Small business funding can help your business grow without the headaches caused by cash flow irregularities

When you have reached a plateau and are being stopped from advancing due to a cash flow problem, capital funding is often a good solution. Working capital is one of the necessities of growth and without it, your business will likely stagnate and may even fail. In small businesses, every dollar counts and they are typically spent before they even reach your bank account. Now is the time to consider your options for raising working capital. Fast small business loans from a strategic funding source like LVRG can help you to smooth out any cash flow irregularities that your business is experiencing and provide the funds that you need to keep your business growing. 

Contact LVRG today and find out how we can help provide the capital you need to take your small business to the next level! Stop letting cash flow issues hold you back from the success that you deserve. Our team is on hand to answer all of your questions and discuss the options that are available for you and your business.

 

5 Tips on How to Help Improve Cash Flow in Your Small Business

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One of the biggest challenges that many small businesses face is following up on late payments, which can consume valuable time and resources. Having no cash to hand to take care of day-to-day expenses is a major reason why many businesses fail. In this blog, we'll run through some tips to help you maintain a positive cash flow for your small business:

5 Tips on How to Help Improve Cash Flow in Small Business -

Encourage customers to pay on time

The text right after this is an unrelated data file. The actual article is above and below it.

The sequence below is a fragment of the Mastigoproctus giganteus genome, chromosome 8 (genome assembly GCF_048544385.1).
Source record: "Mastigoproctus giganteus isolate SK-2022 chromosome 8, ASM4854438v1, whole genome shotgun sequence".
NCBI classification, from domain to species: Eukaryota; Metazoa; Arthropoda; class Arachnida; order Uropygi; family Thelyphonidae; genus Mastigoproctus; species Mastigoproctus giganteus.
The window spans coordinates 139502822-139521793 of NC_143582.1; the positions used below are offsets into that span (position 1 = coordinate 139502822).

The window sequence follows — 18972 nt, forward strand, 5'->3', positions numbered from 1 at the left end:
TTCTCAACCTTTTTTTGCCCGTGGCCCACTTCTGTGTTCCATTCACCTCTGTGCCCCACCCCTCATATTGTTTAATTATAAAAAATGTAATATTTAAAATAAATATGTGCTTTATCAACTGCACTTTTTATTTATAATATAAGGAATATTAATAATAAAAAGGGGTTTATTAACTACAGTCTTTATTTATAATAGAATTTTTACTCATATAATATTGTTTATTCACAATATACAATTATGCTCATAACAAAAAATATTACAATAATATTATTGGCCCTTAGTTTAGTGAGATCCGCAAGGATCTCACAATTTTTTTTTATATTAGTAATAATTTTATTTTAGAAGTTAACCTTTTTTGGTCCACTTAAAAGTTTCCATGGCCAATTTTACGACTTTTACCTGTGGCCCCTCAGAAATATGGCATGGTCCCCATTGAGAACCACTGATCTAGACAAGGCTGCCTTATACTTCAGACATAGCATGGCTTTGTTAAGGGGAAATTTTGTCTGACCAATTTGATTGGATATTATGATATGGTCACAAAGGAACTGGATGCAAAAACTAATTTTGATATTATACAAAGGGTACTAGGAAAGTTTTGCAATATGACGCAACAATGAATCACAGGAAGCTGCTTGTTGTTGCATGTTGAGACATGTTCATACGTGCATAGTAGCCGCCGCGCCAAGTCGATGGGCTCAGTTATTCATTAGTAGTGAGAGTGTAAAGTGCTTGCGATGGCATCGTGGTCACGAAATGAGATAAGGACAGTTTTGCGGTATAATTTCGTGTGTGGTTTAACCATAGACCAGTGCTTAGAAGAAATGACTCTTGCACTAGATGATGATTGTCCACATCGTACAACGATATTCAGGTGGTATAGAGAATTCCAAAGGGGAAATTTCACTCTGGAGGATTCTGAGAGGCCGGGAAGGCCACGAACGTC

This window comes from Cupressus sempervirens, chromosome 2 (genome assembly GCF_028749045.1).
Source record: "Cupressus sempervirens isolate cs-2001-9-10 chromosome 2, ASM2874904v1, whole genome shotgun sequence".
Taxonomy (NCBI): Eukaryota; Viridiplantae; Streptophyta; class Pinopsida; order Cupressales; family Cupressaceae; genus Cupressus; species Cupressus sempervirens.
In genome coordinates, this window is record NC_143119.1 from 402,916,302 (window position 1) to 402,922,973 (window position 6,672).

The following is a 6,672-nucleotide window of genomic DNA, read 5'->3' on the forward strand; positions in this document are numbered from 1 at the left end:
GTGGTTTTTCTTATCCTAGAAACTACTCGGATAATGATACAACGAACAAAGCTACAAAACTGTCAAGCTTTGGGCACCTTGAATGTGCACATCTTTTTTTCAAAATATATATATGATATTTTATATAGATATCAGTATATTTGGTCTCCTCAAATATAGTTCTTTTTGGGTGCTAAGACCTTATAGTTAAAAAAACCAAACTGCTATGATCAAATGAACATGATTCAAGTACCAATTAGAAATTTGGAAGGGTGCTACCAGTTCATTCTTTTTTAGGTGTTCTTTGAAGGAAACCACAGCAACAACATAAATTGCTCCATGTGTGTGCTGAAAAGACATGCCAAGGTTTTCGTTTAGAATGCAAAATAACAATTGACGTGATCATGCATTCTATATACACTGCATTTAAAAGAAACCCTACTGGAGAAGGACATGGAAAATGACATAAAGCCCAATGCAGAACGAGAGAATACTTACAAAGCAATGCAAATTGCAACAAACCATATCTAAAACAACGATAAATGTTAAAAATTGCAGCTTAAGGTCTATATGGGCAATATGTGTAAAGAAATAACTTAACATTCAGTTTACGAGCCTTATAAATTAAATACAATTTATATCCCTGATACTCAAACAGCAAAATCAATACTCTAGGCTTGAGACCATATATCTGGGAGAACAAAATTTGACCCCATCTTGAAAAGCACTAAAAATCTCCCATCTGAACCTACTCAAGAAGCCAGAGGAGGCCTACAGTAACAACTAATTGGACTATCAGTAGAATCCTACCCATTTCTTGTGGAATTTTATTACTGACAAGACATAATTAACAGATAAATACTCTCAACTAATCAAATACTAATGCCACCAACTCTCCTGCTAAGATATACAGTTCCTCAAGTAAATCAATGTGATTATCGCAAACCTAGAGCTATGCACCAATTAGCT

The easiest way to eliminate cash flow problems is by ensuring, as far as possible, that you receive payment for goods and services on time. There are a number of ways you can do this. Try offering early payment discounts to customers who pay up front, for example, or shorten your payment terms from 30, 45 or 60 days to immediately after a project is completed. Asking for payment at specific stages of a project, or when certain milestones are completed, is another way to ensure the money keeps coming in.

Delay your payables

You can buy time by delaying or extending payables to vendors who don’t demand immediate payment. However, you should be careful not to damage the working relationship with your distributors. Only delay your payables if you are sure that your suppliers are OK with it - and watch out for any late fees!

Provide numerous payment options for your customers

Most payment delays are due to restrictions imposed by certain payment methods - the reasons checks are less popular these days is because of the time it takes for them to clear. Most customers will be happy to pay with credit or debit card, but consider accepting direct bank transfers, PayPal payments, and e-checks if you don't already do so.

Use the right cash-flow management tools

You need the right software to keep track of money inflow and outflow. With the right tools, you can save time and have a clearer, more informed picture of your payables and receivables.

Consider short-term financing

Taking out a short-term loan can help your business if you're facing a shortfall due to delayed payments from your clients. Short-term credit helps to cover the gap between receivables and payables, or settle emergency purchases. You can use these funds to pay your distributors. Fast small business loans from a strategic funding source like LVRG is the first step in growing your business.